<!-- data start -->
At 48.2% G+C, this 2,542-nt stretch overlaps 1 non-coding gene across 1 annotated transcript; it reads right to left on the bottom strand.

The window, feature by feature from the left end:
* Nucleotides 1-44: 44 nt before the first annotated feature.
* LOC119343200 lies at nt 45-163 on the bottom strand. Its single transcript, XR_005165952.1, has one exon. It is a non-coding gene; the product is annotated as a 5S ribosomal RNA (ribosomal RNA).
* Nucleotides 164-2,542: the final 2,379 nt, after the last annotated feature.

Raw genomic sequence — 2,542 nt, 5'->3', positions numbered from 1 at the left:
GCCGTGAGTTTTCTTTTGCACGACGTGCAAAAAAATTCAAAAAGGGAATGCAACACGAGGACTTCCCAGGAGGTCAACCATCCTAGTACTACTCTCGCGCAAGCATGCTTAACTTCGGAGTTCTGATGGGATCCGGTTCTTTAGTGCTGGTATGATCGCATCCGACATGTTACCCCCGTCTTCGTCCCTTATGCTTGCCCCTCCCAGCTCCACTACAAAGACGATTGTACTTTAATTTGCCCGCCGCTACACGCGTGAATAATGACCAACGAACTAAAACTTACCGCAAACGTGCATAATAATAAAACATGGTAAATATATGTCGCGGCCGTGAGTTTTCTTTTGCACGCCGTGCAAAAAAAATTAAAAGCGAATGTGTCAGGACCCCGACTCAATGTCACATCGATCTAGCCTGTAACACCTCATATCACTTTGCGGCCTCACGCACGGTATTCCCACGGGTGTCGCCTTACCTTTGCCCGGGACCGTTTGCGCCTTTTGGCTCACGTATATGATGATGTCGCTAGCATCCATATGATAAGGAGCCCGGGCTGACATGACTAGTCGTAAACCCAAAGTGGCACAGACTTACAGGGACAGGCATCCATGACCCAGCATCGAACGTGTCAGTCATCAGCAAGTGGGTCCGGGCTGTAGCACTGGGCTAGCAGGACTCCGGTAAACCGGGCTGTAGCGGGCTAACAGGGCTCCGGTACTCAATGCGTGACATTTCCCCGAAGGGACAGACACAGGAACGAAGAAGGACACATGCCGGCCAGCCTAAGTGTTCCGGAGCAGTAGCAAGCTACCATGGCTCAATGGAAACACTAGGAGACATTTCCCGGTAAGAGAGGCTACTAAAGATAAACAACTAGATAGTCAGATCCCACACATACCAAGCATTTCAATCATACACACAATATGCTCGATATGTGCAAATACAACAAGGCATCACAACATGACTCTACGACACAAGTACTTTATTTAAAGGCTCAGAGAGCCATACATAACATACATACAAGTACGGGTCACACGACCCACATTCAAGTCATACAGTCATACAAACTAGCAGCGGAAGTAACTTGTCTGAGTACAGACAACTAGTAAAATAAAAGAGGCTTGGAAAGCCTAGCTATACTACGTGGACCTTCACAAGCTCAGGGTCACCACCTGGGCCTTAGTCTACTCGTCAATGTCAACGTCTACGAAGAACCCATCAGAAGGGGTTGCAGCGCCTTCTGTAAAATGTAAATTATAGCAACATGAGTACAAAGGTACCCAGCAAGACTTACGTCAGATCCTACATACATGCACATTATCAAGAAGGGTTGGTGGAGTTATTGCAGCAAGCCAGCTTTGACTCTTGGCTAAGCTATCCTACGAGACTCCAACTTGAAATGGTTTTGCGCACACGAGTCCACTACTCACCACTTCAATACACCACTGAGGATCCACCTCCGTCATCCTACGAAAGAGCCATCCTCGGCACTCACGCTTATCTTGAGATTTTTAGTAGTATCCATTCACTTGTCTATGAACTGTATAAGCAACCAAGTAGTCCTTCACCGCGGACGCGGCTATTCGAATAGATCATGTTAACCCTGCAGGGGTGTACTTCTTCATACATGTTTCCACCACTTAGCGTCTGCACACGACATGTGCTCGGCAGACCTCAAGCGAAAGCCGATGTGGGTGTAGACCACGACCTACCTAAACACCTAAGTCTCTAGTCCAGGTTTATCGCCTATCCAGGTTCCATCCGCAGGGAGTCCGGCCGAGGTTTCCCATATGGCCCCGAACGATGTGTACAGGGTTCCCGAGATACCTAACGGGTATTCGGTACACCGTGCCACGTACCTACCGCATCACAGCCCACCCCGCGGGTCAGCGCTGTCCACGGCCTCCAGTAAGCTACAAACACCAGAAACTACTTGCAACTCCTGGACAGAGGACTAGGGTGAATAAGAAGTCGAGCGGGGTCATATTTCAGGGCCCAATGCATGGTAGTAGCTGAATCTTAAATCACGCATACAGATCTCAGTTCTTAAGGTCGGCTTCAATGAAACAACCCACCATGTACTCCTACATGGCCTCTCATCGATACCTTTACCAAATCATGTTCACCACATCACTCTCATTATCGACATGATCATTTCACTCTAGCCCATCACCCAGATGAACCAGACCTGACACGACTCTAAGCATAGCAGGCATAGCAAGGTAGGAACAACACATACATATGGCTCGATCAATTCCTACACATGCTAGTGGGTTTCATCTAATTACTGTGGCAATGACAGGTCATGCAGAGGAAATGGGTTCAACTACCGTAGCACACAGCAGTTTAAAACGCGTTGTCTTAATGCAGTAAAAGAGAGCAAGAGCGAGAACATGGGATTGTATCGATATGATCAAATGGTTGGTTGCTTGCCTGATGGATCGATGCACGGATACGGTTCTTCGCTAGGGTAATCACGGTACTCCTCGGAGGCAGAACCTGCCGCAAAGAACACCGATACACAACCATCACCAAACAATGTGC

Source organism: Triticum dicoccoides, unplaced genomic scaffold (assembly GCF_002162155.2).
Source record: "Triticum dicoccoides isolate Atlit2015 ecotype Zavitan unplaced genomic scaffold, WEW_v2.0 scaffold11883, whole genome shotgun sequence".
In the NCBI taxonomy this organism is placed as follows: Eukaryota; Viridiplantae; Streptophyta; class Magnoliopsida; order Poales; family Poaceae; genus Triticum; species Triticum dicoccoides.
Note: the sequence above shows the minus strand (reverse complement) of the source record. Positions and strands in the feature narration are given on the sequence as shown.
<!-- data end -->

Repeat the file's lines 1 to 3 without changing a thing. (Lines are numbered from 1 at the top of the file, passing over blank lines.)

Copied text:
At 48.2% G+C, this 2,542-nt stretch overlaps 1 non-coding gene across 1 annotated transcript; it reads right to left on the bottom strand.

The window, feature by feature from the left end:
* Nucleotides 1-44: 44 nt before the first annotated feature.